RBS posits Mexican wave model to cut legal outlay

  • Print
  • Comments (6)

Readers' comments (6)

  • In theory this is a very good idea but how would it work in practice? The firms may have been well evaluated but does that necessarily mean that they'll work well together? Who will oversee the work - the dominant firm in the pairing or someone at RBS? What happens if things go wrong further down the line - who'll take responsibility for errors? If they can work all that out it could be a very beneficial arrangement and one that will save money for the bank we all own. That would be good given that the legal spend id £200m!!!!!!
    It's only a mater of time before more inhouse lawyers look at this I reckon.

    Unsuitable or offensive? Report this comment

  • One wonders whether this could end up being something of a false economy unless RBS can guarantee fixed fees on all their transactions.
    Otherwise, it might be a case that lower fees come hand in hand with an increase in billable hours as the firms work out how to offer something that's fully joined up.

    Unsuitable or offensive? Report this comment

  • Duplication of work could certainly be an issue here but so long as it was well managed there's no reason why it would be a deal breaker. legal process outsourcing is no longer a scary concept for most firms, but it has its drawbacks, such as the amount of time you have to devote to training the team working on your account. This would potentially be much easier to put in place and to verify what the quality would be upfront.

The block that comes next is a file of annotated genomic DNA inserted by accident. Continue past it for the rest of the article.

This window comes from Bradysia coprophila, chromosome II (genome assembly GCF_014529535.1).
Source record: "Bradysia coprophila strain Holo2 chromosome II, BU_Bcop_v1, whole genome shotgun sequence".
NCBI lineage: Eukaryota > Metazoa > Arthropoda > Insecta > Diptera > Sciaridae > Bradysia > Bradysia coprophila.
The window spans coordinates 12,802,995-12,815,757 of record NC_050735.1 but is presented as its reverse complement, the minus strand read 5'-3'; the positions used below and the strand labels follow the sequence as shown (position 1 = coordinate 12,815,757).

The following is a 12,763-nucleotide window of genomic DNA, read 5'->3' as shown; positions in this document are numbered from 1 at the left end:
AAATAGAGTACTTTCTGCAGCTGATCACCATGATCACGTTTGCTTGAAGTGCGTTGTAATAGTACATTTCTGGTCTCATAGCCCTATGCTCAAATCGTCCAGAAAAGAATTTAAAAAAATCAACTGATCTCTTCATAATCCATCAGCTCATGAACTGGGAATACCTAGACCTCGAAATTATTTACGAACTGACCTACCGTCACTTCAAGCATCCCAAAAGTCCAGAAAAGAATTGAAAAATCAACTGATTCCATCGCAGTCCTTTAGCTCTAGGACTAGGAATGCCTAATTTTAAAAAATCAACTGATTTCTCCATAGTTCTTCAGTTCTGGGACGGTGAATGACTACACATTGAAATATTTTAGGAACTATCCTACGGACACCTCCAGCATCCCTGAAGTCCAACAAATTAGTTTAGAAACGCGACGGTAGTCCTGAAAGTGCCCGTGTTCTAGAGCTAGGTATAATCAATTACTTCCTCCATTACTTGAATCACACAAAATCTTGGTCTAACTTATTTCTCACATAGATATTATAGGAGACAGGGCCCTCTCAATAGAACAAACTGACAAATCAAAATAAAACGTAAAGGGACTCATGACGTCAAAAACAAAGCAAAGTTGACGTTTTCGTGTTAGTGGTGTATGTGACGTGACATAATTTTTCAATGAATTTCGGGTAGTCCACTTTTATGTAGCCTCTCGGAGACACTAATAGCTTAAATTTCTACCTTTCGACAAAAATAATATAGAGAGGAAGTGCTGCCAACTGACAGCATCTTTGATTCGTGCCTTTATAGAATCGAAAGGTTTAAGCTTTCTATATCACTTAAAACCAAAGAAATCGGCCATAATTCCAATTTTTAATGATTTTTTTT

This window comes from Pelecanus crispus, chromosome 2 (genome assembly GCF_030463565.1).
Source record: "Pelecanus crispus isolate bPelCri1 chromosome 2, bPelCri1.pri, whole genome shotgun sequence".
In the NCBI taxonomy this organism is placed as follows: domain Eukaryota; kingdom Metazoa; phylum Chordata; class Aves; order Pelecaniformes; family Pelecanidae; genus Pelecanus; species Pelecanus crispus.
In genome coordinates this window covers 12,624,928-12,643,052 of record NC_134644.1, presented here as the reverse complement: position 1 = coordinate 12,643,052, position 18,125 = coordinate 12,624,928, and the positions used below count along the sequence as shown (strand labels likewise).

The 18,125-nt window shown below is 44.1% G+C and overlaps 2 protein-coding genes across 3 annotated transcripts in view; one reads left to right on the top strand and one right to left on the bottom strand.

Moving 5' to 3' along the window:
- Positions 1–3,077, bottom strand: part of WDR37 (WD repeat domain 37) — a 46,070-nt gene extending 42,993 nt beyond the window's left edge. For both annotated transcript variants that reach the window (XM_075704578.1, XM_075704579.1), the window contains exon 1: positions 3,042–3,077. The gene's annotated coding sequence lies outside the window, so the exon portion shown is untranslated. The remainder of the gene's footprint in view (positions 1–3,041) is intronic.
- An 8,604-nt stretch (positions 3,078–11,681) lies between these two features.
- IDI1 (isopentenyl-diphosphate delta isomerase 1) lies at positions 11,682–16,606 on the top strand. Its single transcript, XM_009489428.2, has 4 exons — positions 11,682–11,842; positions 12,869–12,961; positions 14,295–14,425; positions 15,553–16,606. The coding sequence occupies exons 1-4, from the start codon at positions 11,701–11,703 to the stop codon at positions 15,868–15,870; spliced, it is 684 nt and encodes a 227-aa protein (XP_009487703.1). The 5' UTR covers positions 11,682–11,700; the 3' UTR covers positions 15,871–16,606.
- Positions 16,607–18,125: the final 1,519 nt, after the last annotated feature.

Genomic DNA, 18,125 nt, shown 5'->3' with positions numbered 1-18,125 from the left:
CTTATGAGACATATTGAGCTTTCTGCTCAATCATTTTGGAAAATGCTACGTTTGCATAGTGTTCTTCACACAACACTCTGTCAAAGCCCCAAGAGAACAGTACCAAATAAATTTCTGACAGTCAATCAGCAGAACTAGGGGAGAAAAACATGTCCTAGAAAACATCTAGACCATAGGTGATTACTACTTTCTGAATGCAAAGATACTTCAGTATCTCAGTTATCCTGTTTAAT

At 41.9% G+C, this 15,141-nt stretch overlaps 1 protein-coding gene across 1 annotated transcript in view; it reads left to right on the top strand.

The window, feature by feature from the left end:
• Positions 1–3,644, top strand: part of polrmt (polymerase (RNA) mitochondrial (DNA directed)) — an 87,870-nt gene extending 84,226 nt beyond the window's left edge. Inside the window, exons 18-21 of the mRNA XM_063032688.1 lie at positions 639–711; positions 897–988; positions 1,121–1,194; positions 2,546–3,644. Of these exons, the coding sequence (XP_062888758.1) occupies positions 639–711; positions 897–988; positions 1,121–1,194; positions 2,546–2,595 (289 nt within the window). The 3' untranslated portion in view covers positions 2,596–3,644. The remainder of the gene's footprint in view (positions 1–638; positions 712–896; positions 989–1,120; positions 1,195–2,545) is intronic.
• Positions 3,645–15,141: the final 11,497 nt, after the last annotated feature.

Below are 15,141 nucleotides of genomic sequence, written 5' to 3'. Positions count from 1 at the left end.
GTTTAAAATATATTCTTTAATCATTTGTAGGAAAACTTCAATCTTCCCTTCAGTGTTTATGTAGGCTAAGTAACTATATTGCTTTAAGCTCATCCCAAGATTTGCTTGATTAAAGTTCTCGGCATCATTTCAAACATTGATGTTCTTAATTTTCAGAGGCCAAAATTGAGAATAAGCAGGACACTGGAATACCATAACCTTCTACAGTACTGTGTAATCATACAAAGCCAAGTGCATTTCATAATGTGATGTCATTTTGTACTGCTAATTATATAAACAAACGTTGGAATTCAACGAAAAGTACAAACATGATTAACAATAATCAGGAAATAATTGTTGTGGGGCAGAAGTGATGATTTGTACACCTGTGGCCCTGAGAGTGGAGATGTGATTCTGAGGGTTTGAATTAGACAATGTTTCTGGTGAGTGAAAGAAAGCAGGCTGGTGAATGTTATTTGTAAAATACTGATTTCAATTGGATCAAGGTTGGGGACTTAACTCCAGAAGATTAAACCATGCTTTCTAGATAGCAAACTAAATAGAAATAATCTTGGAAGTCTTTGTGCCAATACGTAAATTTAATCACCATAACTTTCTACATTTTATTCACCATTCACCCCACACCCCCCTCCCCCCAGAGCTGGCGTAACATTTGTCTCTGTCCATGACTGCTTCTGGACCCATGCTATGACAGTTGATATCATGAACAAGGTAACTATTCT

Unsuitable or offensive? Report this comment

  • I work for an LPO, Zeta Intelex. Have also worked as a solicitor in London for a couple of years.

    RBS has the wrong end of the problem. Non standardization, hoarding of knowledge, anti-KM and anti-collaborative practices happen because legal work is distributed within the firm in a whimsical, capricious and error prone manner. LPO in fact would not appeal, if the process of allocating work was reasonable.

    Its a self feeding cycle of errors, work gets allocated on random basis, which have nothing to do with consumer welfare, and knowledge stays muddled. Knowledge stays muddled, there is no way to objectively track merit, and work continues to be allocated on random basis.

    Its rich if RBS thinks that it could leverage the fundamental problem afflicting an employed solicitor's work life to solve consequent problems.

    It won't work, simply because this fundamental problem did not originate at the workplace at all, but has its roots in how lawyers get trained. Or rather, in how they do not get trained.

    Unsuitable or offensive? Report this comment

  • what on earth does the LPO'er's comments mean??!?? Its no wonder LPO arrangements do not work if that type of person is behind them. Good grief!!

    Unsuitable or offensive? Report this comment

  • Please stop using the term "Mexican Wave" to explain this concept. The world is global now and firms and corporations can not afford to allienate the Latin America and Mexican market places or talent that comes from these regions. The proper term would be "maquiladora" which really refers to the old miller's portion concept for grain mills. Moreover, the practice of maquiladoras spans all through Latin America, and it is not solely something that is set up in Mexico. Challenge yourself to find better words that do not offend a large number of people, even if it just for the sake of your company's image and reputation. The world is now an international place and survival requires respect across cultures and countries.

    Unsuitable or offensive? Report this comment

Have your say

Mandatory Required Fields

Mandatory

Comments that are in breach or potential breach of our terms and conditions in particular clause 8, may not be published or, if published, may subsequently be taken down. In addition we may remove any comment where a complaint is made in respect of it. These actions are at our sole discretion.

  • Print
  • Comments (6)